BlogBlack Hat 2021: DNS loophole makes nation-state level spying as easy as registering a domain

Black Hat 2021: DNS loophole makes nation-state level spying as easy as registering a domain

Wiz CTO Ami Luttwak discusses a new class of vulnerabilities discovered by Wiz Research, which exposed valuable dynamic DNS data from millions of endpoints worldwide.

6 minutes read

** Update: we published a service that allows you to check whether your organization is vulnerable here

Today at Black Hat, Wiz CTO Ami Luttwak and I are presenting on a new class of vulnerabilities we discovered that exposes valuable dynamic DNS data from millions of endpoints worldwide. DNS (Domain Name Service) is one of the foundations of the Internet, an immensely complex and decentralized system that, at its core, translates readable domain names (like to numerical IP addresses.

There’s a proud tradition of DNS research at Black Hat, most famously in 2008 when the late great Dan Kaminsky prevented Internet Armageddon by exposing some of its fundamental flaws. Generally speaking, DNS has become a lot safer since then. Still, DNS vulnerabilities are usually critical because they put billions of devices around the world at risk.

Today the rise of managed DNS providers (like Amazon Route53, Google Cloud DNS, and Akamai, to name just a few) and the ubiquity of remote work are stretching and tearing new holes in the fabric of this decades-old protocol designed for a world where employees and servers were all “on-prem.”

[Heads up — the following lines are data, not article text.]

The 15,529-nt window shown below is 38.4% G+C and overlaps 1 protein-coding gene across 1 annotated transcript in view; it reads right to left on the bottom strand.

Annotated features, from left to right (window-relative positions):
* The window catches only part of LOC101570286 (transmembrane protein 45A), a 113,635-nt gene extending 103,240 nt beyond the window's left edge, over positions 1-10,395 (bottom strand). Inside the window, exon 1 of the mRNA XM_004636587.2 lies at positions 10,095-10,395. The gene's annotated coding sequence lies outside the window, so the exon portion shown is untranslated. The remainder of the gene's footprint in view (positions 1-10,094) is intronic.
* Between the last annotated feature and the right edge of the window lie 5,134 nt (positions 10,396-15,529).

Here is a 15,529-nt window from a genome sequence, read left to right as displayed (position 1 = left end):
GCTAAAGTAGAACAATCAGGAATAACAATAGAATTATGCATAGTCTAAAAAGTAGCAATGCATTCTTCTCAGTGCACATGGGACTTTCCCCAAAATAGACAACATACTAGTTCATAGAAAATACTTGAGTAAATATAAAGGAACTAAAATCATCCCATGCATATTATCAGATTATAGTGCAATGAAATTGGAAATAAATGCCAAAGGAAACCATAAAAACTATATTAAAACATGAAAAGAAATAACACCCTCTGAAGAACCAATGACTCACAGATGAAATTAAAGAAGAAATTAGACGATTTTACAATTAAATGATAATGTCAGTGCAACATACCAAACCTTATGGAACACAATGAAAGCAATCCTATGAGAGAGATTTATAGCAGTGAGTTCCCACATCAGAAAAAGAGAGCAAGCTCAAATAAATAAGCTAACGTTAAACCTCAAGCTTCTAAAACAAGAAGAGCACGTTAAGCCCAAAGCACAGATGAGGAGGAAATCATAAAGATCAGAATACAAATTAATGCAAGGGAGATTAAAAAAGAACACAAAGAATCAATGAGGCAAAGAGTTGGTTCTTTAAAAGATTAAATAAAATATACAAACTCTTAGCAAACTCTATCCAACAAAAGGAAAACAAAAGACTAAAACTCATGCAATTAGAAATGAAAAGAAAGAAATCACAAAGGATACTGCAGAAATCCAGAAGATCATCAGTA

Our research in a nutshell

We found a simple loophole that allowed us to intercept a portion of worldwide dynamic DNS traffic going through managed DNS providers like Amazon and Google. Essentially, we “wiretapped” the internal network traffic of 15,000 organizations (including Fortune 500 companies and government agencies) and millions of devices. It was a bottomless well of valuable intel - computer names, employee names and locations, and details about organizations’ web domains including entry points that are exposed to the internet.

We have no way of knowing whether the loophole has already been exploited: Anyone could have collected data undetected for over a decade.

We do know this is still an active threat vector – while two major DNS providers (Amazon and Google) have fixed the issue, others may still be vulnerable. As a result, millions of devices are potentially vulnerable.

How managed DNS providers work — and how we exploited it

For our purposes, there are two major players overseeing DNS: Domain registrars and DNS hosting providers. Your DNS host is the service that is authoritative for hosting your DNS records. A domain registrar is where you purchase domain names. There are DNS hosting providers that offer domain registration and vice versa, but the two services should not be confused.